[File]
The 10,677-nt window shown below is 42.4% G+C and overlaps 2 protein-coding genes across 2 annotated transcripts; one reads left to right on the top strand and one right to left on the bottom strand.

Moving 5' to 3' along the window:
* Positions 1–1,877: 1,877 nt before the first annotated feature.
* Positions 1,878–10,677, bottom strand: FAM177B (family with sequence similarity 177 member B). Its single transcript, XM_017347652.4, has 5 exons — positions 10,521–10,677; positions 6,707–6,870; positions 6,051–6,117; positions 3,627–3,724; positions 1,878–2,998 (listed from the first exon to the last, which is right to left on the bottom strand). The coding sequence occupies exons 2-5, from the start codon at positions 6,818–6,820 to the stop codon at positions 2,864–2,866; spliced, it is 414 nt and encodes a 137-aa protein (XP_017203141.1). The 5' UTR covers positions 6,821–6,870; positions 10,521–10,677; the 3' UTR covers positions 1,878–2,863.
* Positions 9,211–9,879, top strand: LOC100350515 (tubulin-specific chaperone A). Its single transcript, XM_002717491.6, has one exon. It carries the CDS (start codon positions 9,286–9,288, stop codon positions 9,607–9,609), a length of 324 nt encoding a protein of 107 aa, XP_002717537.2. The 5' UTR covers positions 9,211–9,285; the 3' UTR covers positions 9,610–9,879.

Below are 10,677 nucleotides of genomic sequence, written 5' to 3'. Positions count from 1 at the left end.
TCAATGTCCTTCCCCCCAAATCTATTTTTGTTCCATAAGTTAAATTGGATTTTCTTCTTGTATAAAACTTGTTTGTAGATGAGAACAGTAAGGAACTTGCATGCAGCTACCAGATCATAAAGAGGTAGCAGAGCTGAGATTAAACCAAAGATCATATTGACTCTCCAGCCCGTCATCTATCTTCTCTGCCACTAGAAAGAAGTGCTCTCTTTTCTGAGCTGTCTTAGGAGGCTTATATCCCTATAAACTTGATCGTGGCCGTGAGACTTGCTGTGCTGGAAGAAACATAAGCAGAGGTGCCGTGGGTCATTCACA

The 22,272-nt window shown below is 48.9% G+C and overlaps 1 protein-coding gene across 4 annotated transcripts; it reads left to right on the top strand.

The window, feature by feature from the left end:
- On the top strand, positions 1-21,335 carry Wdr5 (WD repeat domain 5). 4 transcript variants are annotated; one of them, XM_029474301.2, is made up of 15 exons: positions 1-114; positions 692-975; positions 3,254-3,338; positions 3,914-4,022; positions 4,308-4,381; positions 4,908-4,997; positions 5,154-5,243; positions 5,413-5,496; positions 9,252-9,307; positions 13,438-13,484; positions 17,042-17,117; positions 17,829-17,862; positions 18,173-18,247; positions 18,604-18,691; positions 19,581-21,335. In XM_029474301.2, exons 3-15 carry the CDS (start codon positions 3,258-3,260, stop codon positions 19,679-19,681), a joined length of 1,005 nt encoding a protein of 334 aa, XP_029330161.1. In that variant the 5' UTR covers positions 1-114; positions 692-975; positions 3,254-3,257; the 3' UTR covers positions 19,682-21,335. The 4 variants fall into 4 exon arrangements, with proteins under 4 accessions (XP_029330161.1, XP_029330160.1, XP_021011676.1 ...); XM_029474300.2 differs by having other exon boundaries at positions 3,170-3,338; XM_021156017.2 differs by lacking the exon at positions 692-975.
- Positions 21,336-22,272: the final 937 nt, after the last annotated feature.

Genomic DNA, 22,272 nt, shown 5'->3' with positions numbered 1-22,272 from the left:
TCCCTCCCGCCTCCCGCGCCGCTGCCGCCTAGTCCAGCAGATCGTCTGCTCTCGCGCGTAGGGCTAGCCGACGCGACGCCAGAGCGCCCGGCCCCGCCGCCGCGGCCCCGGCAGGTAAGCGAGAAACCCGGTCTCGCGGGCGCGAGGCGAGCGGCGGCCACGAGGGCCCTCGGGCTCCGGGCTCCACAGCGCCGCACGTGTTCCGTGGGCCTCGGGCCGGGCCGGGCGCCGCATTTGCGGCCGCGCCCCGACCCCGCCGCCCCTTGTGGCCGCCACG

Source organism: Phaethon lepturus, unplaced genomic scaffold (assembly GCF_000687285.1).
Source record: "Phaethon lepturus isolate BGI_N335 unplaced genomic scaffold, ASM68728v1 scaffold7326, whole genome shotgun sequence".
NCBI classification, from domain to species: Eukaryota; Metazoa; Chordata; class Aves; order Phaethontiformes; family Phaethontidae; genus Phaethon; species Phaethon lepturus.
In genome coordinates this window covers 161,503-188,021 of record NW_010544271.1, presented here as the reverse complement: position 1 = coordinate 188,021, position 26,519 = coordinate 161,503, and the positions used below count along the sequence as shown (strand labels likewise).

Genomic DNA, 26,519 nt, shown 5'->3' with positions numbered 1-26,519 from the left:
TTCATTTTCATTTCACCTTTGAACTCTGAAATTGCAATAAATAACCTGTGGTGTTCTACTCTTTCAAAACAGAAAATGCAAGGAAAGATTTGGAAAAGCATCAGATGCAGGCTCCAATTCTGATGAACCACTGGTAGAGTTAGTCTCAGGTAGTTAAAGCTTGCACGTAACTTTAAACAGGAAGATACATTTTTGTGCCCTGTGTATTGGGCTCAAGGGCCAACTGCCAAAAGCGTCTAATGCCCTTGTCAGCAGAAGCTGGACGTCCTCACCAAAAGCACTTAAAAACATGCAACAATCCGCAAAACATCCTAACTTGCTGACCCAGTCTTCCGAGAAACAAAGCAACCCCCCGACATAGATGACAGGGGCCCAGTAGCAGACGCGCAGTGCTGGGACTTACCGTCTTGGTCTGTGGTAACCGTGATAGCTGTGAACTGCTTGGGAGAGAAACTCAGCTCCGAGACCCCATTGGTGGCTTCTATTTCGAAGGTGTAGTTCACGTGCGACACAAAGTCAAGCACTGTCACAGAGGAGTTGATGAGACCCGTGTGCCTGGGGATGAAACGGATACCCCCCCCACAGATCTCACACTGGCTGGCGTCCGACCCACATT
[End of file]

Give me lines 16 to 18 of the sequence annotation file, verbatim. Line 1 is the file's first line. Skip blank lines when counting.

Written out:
NCBI classification, from domain to species: Eukaryota; Metazoa; Chordata; class Aves; order Phaethontiformes; family Phaethontidae; genus Phaethon; species Phaethon lepturus.
In genome coordinates this window covers 161,503-188,021 of record NW_010544271.1, presented here as the reverse complement: position 1 = coordinate 188,021, position 26,519 = coordinate 161,503, and the positions used below count along the sequence as shown (strand labels likewise).

Genomic DNA, 26,519 nt, shown 5'->3' with positions numbered 1-26,519 from the left: